Despite the cease-fire agreement, renewed fighting flared up Saturday in eastern Ukraine between pro-Russian rebels and government forces, while Moscow sent a second convoy of trucks into Ukraine without Kiev's consent.
Ukraine's military operation said in a statement that it had successfully repelled a rebel attack on the government-held Donetsk airport, which came under artillery fire from rebel positions late on Friday.
Despite the truce imposed last week, continuous rocket fire could be heard overnight in Donetsk. A statement posted on the city council website said that shells had hit residential buildings near the airport, although no casualties were reported. A column of three GRAD rocket launchers — all its rockets still in place — was seen moving freely through the rebel-held city on Saturday morning.
Ukrainian authorities also admitted for the first time that they have inflicted casualties on the rebel side since the start of the cease-fire.
Col. Andriy Lysenko, a spokesman for the Ukrainian National Security and Defense Council, said that 12 rebel fighters had been killed by Ukrainian forces near Sea of Azov city of Mariupol, where he said they were doing reconnaissance work. Lysenko also said that six Ukrainian servicemen had died since the start of the truce.
Ukrainian President Petro Poroshenko has been at pains to prove that the cease-fire deal has yielded improvements on the ground in east Ukraine. On Friday, he lauded the deal, which has been riddled by violations since it was imposed last week, as a "fragile but efficient peace process."
On Saturday Russia also sent a convoy across the border of Ukraine, loaded with what Russian reports said was humanitarian aid, without the approval of Kiev or oversight of the international Red Cross. A similar convoy in August was loudly condemned by Ukrainian officials as an invasion, but this time around Lysenko simply called the move "illegal." The country's top leaders have remained silent, underscoring how dramatically the mood has shifted in the Kiev government since a cease-fire deal was struck.
The last truck crossed onto Ukrainian soil early Saturday from the Russian border town Donetsk, some 200 kilometers (120 miles) miles east of the Ukrainian city with the same name, Rayan Farukshin, a spokesman for Russia's customs agency, told the Associated Press by phone.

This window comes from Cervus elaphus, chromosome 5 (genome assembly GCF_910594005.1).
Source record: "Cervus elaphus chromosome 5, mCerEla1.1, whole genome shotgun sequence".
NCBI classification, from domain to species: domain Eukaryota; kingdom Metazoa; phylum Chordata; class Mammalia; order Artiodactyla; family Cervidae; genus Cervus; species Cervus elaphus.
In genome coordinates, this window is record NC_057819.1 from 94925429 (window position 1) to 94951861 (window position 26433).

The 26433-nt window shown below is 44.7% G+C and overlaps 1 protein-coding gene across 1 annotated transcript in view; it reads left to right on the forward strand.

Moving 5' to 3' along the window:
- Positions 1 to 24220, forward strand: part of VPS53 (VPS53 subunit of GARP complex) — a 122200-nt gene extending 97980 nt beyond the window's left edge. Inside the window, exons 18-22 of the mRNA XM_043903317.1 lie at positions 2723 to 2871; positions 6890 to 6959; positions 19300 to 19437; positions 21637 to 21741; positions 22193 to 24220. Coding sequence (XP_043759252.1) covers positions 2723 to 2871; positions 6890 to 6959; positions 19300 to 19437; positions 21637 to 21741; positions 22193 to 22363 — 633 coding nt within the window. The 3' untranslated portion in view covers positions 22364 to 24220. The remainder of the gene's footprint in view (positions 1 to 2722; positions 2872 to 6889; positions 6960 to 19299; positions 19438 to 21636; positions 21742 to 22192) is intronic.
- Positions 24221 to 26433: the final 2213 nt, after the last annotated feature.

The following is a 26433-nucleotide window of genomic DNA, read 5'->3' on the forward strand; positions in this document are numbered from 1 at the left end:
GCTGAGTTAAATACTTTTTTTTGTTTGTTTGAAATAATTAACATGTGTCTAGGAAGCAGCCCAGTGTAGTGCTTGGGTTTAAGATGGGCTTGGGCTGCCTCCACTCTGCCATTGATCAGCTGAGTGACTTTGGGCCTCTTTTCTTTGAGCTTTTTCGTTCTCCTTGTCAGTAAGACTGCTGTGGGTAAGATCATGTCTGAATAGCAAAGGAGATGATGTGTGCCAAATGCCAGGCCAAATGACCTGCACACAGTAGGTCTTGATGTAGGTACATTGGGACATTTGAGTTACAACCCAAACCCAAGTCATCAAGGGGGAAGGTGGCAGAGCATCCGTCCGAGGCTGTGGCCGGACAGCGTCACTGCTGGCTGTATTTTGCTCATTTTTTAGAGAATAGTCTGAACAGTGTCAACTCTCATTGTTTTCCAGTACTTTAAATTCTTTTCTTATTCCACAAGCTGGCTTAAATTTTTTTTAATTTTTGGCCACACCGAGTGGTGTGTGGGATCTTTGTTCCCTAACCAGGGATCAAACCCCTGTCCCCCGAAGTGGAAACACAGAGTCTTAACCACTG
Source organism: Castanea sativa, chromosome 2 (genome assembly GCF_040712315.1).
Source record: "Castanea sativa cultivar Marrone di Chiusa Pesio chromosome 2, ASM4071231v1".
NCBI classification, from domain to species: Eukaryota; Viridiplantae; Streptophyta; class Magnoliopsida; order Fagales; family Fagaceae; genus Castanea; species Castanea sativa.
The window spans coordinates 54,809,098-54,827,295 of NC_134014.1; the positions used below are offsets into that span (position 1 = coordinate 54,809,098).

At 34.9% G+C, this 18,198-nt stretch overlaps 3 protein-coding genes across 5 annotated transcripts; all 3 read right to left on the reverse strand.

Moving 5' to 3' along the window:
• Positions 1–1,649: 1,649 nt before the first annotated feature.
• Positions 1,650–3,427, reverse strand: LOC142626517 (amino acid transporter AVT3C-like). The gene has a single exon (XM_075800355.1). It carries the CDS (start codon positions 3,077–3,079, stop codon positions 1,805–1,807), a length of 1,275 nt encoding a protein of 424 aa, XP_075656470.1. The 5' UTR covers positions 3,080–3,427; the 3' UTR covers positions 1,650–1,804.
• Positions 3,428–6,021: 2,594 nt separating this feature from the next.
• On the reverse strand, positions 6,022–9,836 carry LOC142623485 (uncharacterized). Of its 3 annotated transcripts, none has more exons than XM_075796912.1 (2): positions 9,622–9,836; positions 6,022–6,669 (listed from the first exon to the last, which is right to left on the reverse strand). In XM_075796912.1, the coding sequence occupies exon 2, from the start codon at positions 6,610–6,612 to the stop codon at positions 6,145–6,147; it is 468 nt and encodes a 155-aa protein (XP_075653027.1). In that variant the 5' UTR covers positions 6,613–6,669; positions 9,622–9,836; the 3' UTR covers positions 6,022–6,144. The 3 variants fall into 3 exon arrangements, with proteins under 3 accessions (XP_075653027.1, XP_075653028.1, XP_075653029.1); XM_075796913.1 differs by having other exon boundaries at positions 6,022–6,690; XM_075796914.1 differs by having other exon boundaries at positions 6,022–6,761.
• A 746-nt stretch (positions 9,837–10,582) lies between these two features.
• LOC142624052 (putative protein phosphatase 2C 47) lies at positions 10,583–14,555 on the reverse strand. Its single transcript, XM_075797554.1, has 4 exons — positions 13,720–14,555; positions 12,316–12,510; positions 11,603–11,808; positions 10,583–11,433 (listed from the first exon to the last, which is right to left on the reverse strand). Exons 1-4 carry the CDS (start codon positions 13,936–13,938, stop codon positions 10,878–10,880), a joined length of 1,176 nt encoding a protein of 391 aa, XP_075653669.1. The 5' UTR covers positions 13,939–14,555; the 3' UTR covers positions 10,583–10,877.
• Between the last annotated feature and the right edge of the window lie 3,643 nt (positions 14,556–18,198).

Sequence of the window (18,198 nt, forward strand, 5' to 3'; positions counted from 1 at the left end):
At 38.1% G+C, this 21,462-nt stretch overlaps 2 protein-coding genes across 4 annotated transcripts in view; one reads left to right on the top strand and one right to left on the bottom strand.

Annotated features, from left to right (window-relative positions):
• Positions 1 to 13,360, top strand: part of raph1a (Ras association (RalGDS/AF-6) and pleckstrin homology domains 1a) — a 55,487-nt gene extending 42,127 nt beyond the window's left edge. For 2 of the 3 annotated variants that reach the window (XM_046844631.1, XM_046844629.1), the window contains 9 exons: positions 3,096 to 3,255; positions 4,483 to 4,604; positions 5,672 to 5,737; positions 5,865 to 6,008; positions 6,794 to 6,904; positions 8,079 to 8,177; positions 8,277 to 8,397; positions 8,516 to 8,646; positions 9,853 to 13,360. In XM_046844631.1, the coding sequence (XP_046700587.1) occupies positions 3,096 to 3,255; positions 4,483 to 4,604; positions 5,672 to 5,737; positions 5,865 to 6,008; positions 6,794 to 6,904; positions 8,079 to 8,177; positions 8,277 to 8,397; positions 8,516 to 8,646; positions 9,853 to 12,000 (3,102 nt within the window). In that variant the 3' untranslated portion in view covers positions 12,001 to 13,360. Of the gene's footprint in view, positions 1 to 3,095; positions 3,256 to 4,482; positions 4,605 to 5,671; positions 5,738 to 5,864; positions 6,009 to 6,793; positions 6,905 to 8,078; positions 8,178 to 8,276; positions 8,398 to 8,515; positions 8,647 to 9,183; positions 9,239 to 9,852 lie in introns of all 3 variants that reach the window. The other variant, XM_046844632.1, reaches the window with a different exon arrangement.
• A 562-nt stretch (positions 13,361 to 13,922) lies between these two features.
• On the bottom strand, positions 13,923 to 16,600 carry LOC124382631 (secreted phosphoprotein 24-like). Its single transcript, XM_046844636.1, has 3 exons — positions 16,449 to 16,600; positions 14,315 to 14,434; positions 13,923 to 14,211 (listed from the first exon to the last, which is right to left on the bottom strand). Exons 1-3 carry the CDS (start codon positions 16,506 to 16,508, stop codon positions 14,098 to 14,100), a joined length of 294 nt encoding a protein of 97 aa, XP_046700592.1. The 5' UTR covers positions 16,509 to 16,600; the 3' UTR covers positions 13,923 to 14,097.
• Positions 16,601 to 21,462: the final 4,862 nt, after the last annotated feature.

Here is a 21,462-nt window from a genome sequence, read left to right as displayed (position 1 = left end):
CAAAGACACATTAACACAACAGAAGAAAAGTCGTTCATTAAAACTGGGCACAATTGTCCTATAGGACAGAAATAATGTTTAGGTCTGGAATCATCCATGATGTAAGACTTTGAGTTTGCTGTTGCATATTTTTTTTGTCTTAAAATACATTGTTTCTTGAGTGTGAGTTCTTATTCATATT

The Organization for Security and Cooperation in Europe's observer mission to the Russian-Ukrainian border said 220 trucks had crossed into Ukraine. Only 40 trucks were checked by the Russian border guard, while the other 180 were waved straight through, it said. None of the vehicles were inspected by the Ukrainian side or by the ICRC.
"Ukraine border guards and customs were not allowed to examine the cargo and vehicles," Lysenko said. "Representatives of the Red Cross don't accompany the cargo, nobody knows what's inside."
The Russian emergency ministry, which coordinated previous humanitarian aid deliveries to Ukraine, could not be reached for comment about the convoy.
In August, Ukrainian officials said that a first convoy of humanitarian aid from Russia would be seen as an invasion of the country, and loudly protested any attempts by Russia to unilaterally bring in the aid. Eventually Russia sent its trucks across the border and into rebel-held territory without the oversight of the International Red Cross, contrary to an agreement signed between Ukraine and Russia.
A representative of the ICRC's Moscow office said they had not been informed about the current convoy, either.
"We were not officially notified of an agreement between Moscow and Kiev to ship the cargo," Galina Balzamova said Saturday.
At a conference with politicians and business leaders in Kiev, Ukrainian Prime Minister Arseniy Yatsenyuk said that Ukraine was "still in a state of war" with neighboring Russia and struck out against President Vladimir Putin, whose goal he said was to "take the entire Ukraine."
"He cannot cope with the idea that Ukraine would be a part of a big EU family. He wants to restore the Soviet Union," Yatsenyuk said.
Despite the tough talk, often heard among Ukrainian politicians as they gear up for parliamentary election, Yatsenyuk made no mention of the Russian convoy.